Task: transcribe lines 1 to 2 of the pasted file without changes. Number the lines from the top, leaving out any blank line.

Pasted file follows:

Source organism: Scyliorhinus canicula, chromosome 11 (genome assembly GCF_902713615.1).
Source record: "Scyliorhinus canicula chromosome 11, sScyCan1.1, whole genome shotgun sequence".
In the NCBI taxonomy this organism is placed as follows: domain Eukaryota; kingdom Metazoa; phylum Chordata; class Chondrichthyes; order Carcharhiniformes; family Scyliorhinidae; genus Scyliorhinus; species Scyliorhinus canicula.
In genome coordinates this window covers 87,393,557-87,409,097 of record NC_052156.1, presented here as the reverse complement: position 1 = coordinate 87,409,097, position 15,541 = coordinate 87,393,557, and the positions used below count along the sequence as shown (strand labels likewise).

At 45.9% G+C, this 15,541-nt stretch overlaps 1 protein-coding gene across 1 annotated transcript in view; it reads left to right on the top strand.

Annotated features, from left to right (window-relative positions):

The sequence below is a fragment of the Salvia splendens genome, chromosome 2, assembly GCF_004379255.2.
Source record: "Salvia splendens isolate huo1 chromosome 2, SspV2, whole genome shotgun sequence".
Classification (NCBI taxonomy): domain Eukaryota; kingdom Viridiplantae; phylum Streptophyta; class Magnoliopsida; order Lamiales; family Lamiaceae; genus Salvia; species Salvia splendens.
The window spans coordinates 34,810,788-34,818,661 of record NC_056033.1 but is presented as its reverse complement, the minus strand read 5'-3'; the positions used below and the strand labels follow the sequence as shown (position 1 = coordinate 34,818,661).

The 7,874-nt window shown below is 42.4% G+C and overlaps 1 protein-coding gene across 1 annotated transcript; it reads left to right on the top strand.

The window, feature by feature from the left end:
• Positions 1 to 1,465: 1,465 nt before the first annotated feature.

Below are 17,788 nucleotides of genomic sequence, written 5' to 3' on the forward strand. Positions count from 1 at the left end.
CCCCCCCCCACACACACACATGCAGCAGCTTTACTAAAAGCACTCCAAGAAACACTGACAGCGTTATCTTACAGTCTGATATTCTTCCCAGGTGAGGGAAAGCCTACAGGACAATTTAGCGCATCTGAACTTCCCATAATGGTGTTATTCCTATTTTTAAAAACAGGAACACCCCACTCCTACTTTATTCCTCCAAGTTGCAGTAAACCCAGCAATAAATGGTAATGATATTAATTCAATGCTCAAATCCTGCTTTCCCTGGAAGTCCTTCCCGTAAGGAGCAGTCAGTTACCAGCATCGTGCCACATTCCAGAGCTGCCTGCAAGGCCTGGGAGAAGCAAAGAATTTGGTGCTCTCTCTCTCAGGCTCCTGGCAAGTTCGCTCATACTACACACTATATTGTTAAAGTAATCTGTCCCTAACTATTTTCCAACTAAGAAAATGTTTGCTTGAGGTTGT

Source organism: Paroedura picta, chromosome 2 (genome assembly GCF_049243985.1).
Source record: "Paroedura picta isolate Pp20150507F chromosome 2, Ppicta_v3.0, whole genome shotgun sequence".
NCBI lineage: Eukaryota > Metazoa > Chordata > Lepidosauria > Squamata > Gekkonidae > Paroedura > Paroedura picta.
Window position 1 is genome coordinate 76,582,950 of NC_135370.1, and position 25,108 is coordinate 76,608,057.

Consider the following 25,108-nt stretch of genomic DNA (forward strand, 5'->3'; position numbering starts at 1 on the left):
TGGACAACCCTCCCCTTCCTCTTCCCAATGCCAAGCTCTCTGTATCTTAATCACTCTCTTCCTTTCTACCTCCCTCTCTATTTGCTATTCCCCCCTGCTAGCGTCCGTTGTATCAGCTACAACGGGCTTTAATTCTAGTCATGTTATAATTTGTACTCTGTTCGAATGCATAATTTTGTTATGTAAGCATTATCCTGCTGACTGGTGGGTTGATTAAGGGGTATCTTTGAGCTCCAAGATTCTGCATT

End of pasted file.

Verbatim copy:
Source organism: Scyliorhinus canicula, chromosome 11 (genome assembly GCF_902713615.1).
Source record: "Scyliorhinus canicula chromosome 11, sScyCan1.1, whole genome shotgun sequence".